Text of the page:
How to Fight an Eviction
Provided by HG.org
Getting behind on rent and receiving an eviction notice can be a traumatic experience. While every state is different, most share certain characteristics, and it is important to know how evictions work in order to know what you should do.
First, you should know there are resources available for you. The U.S. Housing and Urban Development website has a detailed listing of each state’s laws regarding tenants and landlords. Similarly, if you live in government subsidized housing, there may be specific resources to help you through an eviction process.
Despite differences from state to state, most jurisdictions have similar laws regarding the process of eviction. The most typical reason for eviction, of course, is nonpayment of rent. In this case, the landlord must tell the tenant, in writing, that payment is due by a specific date. Most states have very specific requirements for how that notice is provided and how long you have to respond with payment. Failure by the landlord to strictly adhere to those requirements can actually prevent their eviction from moving forward, often requiring them to wait another month before they can begin again.
If a lease has expired, or there is no written lease, and the tenant does not want to leave, the landlord is within his rights to issue a written eviction notice. Often a landlord first needs to give the tenant notice equivalent to the period over which rent is paid (i.e., if rent is paid monthly, the notice must give a month's notice). If the notice is ignored, the landlord can move forward with eviction.
Whatever the circumstances, if you have received an eviction notice, you need to take action swiftly or you may lose your rights to the property. Your best bet is to contact an attorney. You should also gather any information you have pertaining to the property, such as leases, notices, e-mails with the landlord, photographs, receipts, etc. If you receive any paperwork, particularly from a process server, you should immediately review it and determine what kind of response you need to make. Evictions tend to be expedited proceedings, so time is definitely of the essence and failing to act can end your case. Be prepared to go to court and to testify. Bring evidence with you to your hearing. Since your landlord must provide you with a written eviction notice, make copies of the letter to bring to court when you defend the eviction. Canceled checks are also solid proof that payment has been made and received, even if you have no receipt otherwise.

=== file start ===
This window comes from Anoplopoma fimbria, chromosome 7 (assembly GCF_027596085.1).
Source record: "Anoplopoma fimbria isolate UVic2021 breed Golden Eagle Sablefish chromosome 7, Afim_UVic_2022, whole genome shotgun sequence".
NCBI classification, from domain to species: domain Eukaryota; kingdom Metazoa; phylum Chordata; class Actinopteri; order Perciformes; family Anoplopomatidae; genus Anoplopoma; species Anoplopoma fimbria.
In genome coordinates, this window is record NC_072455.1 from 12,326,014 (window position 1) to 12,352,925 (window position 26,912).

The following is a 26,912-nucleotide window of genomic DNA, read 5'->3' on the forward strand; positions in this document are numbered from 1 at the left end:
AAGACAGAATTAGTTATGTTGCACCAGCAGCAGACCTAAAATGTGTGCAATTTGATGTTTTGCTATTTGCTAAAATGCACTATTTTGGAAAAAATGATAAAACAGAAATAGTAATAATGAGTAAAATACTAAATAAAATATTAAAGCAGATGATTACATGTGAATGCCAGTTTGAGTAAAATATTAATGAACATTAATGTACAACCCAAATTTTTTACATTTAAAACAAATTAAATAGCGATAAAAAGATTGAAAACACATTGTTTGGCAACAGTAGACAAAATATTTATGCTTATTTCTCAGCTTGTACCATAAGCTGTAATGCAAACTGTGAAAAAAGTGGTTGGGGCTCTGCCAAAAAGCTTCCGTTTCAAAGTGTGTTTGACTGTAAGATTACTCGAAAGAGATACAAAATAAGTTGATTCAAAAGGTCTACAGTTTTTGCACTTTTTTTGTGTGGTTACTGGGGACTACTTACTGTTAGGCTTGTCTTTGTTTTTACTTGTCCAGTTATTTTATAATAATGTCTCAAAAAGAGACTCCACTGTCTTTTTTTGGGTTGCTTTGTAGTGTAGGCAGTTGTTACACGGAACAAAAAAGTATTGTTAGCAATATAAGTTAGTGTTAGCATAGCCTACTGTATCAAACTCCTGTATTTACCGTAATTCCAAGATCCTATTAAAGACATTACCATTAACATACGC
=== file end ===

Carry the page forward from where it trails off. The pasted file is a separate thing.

If you have a written lease, read it carefully and learn about the provisions for terminating the lease by either party. Some states allow eviction notices to be sent through the mail while others require delivery in person or tacked to the door. Oral leases can also be binding, but because there is nothing in writing the terms of the tenancy may be determined by the actions of the parties.
No matter what, always remember that only a court can pass can issue a judgment of eviction. A landlord can put that process into motion, but the directive has to come from the local court. The landlord does not have the legal authority to remove a tenant's belongings from the premises; this can only be done by law enforcement, with a court order. The court will also determine whether back rent is owed or if other fees must be paid.
If your pending eviction presents an emergency situation for your family, contact the U.S. Department of Health and Human Services. They offer a one-time $250 emergency housing assistance grant to low-income households with children. A $150 grant to prevent utility shut-offs is also available, as well as other assistance. Contact your state for further information. There may also be help available in locating an attorney. Check to see if your community has legal services, or a legal aid organization. If you are hiring an attorney on your own, look for one who specializes in real estate issues, particularly tenant evictions. The only thing you do not want to do is nothing. Doing nothing will have one very definite outcome that will leave you in the street and potentially having to pay a large amount of money on top of it.
Disclaimer: While every effort has been made to ensure the accuracy of this publication, it is not intended to provide legal advice as individual situations will differ and should be discussed with an expert and/or lawyer.